The University of Maryland has cancelled a screening of the movie American Sniper in response to "complaints by Muslim students."
"The Muslim Students Association at the University of Maryland started a petition requesting that the school pull the screening of American Sniper. In the petition, the group stated that the film “perpetuates the spread of Islamaphobia and is offensive to many Muslims around the world for good reason.”
Ironically enough, the group also requested that students “exercise their freedom of speech” by signing the petition to remove the film from campus." - Amy Lutz
In response to the petition (which apparently gathered 318 signatures), the screening was cancelled, or (as described by the University's Student Entertainment Events), "postponed... after meeting with concerned student organizations. SEE is choosing to explore the proactive measures of working with others during the coming months to possibly create an event where students can engage in constructive and moderated dialogues about the controversial topics proposed in the film."
This, no matter from which angle it is examined, is nothing but brutal art censorship, and not only does the Muslim Students Association at the University of Maryland now joins the notorious club of North Korea, Cuba, China, etc. in using suppression techniques in shutting down something that they oppose (for whatever reason), but more concerning, it shows an absolute lack of understanding and immense intellectual dishonesty by these Muslim Terps for the common American values of freedom of speech, inclusion, discussion and constructive engagement, rather than brutal suppression.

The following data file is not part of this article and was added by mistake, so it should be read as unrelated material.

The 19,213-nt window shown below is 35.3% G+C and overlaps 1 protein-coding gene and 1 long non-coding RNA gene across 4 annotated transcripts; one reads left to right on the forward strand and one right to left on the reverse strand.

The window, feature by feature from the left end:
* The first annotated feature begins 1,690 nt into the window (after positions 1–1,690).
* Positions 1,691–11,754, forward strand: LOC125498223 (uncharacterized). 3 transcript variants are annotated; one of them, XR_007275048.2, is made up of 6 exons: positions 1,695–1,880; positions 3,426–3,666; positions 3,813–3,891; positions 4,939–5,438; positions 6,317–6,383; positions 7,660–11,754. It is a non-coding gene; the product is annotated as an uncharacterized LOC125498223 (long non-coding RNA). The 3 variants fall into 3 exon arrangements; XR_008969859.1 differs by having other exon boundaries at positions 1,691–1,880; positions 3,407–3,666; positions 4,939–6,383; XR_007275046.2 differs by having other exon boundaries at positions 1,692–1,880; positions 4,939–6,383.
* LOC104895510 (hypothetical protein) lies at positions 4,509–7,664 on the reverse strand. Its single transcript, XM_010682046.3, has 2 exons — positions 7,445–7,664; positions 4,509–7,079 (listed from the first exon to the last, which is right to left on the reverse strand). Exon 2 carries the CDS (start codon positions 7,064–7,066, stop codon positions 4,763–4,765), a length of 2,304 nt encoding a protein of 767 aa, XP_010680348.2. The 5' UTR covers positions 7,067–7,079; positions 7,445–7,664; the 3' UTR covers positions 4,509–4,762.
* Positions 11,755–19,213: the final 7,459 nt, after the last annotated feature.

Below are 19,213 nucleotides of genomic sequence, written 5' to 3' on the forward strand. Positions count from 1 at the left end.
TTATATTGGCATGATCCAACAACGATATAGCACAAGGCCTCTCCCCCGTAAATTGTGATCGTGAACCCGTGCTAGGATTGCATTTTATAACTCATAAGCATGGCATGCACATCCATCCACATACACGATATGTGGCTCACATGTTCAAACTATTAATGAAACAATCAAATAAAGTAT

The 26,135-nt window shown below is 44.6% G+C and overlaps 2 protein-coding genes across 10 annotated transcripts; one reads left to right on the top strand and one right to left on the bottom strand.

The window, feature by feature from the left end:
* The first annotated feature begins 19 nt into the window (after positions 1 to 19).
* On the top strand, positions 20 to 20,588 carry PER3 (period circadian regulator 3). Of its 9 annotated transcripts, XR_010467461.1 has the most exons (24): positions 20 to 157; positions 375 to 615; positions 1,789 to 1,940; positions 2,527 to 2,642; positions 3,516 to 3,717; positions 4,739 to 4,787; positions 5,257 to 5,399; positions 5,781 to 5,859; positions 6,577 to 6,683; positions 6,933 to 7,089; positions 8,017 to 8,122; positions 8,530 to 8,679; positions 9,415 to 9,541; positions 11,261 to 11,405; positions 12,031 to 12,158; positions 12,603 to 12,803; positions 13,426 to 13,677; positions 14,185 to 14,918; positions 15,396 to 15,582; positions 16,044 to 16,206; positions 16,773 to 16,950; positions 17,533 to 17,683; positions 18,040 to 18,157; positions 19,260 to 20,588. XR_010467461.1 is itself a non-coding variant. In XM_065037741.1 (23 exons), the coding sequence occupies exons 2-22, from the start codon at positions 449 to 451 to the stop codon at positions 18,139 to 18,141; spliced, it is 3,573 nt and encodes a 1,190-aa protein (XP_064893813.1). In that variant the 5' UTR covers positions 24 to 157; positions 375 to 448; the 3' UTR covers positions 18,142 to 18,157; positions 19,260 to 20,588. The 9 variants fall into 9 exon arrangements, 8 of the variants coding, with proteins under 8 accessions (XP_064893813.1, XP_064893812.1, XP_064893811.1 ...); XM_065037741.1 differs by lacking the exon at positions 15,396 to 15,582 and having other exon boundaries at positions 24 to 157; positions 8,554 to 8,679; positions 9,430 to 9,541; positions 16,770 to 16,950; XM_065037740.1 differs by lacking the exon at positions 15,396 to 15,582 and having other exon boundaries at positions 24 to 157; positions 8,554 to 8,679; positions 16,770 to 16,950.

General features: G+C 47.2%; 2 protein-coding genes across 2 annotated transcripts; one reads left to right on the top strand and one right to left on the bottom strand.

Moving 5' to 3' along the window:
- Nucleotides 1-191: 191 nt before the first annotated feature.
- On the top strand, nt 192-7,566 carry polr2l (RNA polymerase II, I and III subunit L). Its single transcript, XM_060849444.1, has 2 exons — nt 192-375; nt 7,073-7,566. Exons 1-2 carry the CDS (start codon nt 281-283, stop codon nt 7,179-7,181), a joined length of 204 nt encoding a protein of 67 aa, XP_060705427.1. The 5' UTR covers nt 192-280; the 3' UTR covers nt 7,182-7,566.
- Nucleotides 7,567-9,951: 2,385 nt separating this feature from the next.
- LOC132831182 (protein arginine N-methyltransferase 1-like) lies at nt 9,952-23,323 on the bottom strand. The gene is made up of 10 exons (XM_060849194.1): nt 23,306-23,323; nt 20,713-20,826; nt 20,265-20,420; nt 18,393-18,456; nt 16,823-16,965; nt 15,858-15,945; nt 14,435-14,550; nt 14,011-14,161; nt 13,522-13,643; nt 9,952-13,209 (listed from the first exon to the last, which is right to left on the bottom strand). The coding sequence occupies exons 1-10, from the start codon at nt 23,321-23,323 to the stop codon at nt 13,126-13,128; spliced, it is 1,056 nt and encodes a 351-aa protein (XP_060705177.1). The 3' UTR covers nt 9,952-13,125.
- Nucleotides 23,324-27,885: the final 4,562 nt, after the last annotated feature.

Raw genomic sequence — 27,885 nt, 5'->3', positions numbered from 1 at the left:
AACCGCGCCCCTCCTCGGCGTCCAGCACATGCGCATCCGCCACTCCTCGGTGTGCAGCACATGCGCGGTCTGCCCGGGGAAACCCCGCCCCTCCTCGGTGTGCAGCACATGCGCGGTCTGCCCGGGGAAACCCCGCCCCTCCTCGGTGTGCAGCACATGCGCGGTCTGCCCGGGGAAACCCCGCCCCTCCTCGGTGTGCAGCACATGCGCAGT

The issues that Muslim Students Association at the University of Maryland has with American Sniper may be valid to some of its members and certainly at least 318 people on the Maryland campus, but their demand is not only disturbing and very scary, but also a complete failure at understanding how they could have pursued an acceptable course of action to express their views on the film without the brutal boot of censorship.
Muslim Terps could have held a protest outside the film screenings, they could have authored an opinion piece in the school's paper, they could have held discussions on the issue, etc. These are all constructive and acceptable means to express a difference of opinion about a film, a work of art, or anything else that draws out more than one pro/con opinion.
But the real shame here, the disturbing and reprehensible side to this story, is how the University appears to have folded in this case, rather than using this issue as a constructive teaching event to show all 318 censors, how differences of opinion are handled in free speech societies.
Shame on you Maryland.
What can we do? Express your opinion respectfully to:
Dr. Wallace D. Loh
University of Maryland
1101 Main Administration Building
College Park, MD 20742-6105
Email the President: firstname.lastname@example.org